The Case of Crimea in the Light of International Law: Its Nature and Implications
In March 2015, the Polish Academy of Science, the Institute of Law Studies, and the Centre for Polish-Russian Dialogue held a conference entitled The Case of Crimea in the Light of International Law: Its Nature and Implications. The conference took place against the backdrop of the first anniversary of Crimea’s ‘annexation’ / ‘reunification’2 by Russia, providing an opportunity for international legal scholars to discuss the legality of these events.
Over two days, the conference saw around 35 presented papers on issues following five general themes: self-determination and secession; use of force, aggression and armed attack; the international community’s response to the situation in Crimea; non-recognition of unlawful situations; and international state and individual responsibility in the case of Crimea.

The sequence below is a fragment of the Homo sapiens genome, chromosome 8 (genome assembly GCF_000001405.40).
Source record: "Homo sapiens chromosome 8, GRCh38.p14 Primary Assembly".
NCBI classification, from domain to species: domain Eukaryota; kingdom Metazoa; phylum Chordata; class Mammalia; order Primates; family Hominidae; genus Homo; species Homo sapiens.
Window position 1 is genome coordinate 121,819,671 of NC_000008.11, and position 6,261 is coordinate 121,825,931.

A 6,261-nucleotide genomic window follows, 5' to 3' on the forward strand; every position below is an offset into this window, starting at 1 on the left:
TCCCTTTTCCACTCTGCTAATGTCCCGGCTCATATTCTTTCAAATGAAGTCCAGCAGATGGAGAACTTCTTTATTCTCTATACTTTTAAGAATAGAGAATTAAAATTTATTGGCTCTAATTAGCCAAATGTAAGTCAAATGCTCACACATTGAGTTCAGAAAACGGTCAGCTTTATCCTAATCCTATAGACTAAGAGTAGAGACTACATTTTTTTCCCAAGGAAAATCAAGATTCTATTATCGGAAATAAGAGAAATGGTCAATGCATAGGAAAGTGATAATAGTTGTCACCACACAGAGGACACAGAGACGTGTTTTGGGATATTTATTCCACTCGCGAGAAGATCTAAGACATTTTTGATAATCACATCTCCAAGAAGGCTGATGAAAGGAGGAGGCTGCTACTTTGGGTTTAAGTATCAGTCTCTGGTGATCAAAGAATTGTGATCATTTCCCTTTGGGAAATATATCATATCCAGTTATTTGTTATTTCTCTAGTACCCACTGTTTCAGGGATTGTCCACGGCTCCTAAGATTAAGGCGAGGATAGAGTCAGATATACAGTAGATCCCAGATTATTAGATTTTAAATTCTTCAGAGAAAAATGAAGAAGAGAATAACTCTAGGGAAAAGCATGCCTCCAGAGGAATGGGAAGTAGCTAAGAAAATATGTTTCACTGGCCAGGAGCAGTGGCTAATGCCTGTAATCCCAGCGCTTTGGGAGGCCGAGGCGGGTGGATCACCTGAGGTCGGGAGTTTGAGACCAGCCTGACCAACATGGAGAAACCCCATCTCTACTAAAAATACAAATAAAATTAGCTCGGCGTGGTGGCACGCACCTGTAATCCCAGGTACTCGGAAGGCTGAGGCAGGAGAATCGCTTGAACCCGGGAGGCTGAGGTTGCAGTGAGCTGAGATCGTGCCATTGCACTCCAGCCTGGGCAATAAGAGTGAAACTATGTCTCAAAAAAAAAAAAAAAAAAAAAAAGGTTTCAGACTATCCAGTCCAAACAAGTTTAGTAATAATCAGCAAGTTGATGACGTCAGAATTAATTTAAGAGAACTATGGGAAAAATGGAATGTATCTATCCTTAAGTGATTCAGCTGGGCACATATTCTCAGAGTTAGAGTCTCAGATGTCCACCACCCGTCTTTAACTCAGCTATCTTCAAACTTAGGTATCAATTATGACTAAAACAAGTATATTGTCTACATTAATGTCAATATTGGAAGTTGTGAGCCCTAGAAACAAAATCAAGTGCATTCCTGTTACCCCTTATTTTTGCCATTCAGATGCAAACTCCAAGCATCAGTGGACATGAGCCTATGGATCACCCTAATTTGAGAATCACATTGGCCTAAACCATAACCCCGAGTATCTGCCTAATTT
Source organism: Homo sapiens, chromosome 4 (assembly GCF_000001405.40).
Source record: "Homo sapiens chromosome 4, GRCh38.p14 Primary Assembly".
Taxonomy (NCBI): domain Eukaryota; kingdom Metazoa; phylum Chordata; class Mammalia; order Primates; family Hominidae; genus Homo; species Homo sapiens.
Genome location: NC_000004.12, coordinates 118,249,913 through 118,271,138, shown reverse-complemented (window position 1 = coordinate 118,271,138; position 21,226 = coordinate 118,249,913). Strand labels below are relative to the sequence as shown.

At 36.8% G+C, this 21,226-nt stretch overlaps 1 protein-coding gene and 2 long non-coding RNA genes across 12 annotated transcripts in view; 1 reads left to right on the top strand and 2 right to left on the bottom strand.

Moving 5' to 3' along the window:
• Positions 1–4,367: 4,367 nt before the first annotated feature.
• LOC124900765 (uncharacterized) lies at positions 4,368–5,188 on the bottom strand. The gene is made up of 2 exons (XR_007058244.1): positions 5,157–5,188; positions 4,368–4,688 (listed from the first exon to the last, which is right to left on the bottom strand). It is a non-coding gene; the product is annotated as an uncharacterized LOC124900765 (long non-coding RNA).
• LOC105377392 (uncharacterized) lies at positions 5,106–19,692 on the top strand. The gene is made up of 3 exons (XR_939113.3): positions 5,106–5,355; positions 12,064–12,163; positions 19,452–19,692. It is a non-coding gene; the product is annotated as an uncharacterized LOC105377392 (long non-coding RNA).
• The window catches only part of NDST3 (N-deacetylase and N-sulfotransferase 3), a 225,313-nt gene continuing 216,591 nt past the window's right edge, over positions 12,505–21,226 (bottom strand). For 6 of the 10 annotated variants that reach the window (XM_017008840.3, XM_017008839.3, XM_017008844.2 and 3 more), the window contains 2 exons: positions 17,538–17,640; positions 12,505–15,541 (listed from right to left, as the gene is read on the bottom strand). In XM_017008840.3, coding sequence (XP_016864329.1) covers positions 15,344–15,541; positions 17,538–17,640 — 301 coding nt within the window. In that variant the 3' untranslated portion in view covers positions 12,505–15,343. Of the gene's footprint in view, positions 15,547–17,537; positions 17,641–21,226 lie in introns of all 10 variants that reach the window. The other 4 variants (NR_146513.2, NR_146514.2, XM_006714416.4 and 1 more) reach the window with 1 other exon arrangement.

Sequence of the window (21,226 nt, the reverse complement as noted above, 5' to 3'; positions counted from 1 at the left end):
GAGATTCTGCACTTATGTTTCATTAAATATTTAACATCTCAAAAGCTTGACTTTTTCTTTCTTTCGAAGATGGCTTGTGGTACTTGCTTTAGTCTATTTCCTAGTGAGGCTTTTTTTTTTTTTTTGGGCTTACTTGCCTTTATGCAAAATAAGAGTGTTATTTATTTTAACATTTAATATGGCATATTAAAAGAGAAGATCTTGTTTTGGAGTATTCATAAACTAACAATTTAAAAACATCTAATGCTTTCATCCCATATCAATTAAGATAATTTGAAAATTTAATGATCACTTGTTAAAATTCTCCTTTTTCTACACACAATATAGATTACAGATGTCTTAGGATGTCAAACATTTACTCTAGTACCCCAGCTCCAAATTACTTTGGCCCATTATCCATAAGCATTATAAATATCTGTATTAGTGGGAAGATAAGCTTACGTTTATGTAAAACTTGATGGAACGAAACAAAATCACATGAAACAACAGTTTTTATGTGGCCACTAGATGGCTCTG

The invited academics and practitioners who spoke at the conference came from Austria, Belarus, Bulgaria, France, Germany, Italy, Japan, Poland, Russia, Switzerland, The Netherlands, Ukraine, UK and USA.
This review will explore selected presentations on the key issues of selfdetermination, secession, use of force and State responsibility.
About the AuthorMaria Issaeva
4 Ilyinka str., Moscow, 109012
For citation: Issaeva M. The Case of Crimea in the Light of International Law: Its Nature and Implications. Russian Law Journal. 2015;3(3):158-167. https://doi.org/10.17589/2309-8678-2015-3-3-158-167
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